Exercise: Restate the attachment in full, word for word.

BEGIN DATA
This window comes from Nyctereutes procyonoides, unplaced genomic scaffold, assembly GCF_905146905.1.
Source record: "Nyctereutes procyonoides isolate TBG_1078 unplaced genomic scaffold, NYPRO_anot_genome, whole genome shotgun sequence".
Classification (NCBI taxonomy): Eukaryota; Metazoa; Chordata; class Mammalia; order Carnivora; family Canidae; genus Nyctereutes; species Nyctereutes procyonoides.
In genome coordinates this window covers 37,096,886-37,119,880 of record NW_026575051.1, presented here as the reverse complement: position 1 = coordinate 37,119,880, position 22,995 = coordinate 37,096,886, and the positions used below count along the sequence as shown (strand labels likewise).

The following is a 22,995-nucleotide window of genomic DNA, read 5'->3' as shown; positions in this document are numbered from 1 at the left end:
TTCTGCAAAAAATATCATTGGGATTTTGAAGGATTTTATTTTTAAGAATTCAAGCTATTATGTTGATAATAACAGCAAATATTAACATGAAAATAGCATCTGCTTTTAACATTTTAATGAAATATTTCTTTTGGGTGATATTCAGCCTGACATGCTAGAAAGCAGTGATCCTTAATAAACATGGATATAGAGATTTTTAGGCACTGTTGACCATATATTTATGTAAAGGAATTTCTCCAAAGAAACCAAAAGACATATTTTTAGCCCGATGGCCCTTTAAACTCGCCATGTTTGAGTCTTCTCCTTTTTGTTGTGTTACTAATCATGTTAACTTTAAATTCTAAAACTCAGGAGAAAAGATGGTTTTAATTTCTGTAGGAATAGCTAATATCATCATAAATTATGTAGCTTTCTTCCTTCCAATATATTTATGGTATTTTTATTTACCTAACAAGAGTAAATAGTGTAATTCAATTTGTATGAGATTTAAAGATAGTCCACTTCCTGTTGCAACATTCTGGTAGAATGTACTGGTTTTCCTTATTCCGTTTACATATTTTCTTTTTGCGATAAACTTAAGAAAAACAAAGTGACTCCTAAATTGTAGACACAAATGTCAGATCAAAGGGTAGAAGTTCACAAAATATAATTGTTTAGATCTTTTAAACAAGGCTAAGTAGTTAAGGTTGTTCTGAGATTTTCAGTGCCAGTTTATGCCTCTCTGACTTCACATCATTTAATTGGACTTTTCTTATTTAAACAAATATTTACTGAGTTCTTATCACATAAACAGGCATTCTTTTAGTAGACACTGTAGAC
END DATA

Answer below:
This window comes from Nyctereutes procyonoides, unplaced genomic scaffold, assembly GCF_905146905.1.
Source record: "Nyctereutes procyonoides isolate TBG_1078 unplaced genomic scaffold, NYPRO_anot_genome, whole genome shotgun sequence".
Classification (NCBI taxonomy): Eukaryota; Metazoa; Chordata; class Mammalia; order Carnivora; family Canidae; genus Nyctereutes; species Nyctereutes procyonoides.
In genome coordinates this window covers 37,096,886-37,119,880 of record NW_026575051.1, presented here as the reverse complement: position 1 = coordinate 37,119,880, position 22,995 = coordinate 37,096,886, and the positions used below count along the sequence as shown (strand labels likewise).

The following is a 22,995-nucleotide window of genomic DNA, read 5'->3' as shown; positions in this document are numbered from 1 at the left end:
TTCTGCAAAAAATATCATTGGGATTTTGAAGGATTTTATTTTTAAGAATTCAAGCTATTATGTTGATAATAACAGCAAATATTAACATGAAAATAGCATCTGCTTTTAACATTTTAATGAAATATTTCTTTTGGGTGATATTCAGCCTGACATGCTAGAAAGCAGTGATCCTTAATAAACATGGATATAGAGATTTTTAGGCACTGTTGACCATATATTTATGTAAAGGAATTTCTCCAAAGAAACCAAAAGACATATTTTTAGCCCGATGGCCCTTTAAACTCGCCATGTTTGAGTCTTCTCCTTTTTGTTGTGTTACTAATCATGTTAACTTTAAATTCTAAAACTCAGGAGAAAAGATGGTTTTAATTTCTGTAGGAATAGCTAATATCATCATAAATTATGTAGCTTTCTTCCTTCCAATATATTTATGGTATTTTTATTTACCTAACAAGAGTAAATAGTGTAATTCAATTTGTATGAGATTTAAAGATAGTCCACTTCCTGTTGCAACATTCTGGTAGAATGTACTGGTTTTCCTTATTCCGTTTACATATTTTCTTTTTGCGATAAACTTAAGAAAAACAAAGTGACTCCTAAATTGTAGACACAAATGTCAGATCAAAGGGTAGAAGTTCACAAAATATAATTGTTTAGATCTTTTAAACAAGGCTAAGTAGTTAAGGTTGTTCTGAGATTTTCAGTGCCAGTTTATGCCTCTCTGACTTCACATCATTTAATTGGACTTTTCTTATTTAAACAAATATTTACTGAGTTCTTATCACATAAACAGGCATTCTTTTAGTAGACACTGTAGAC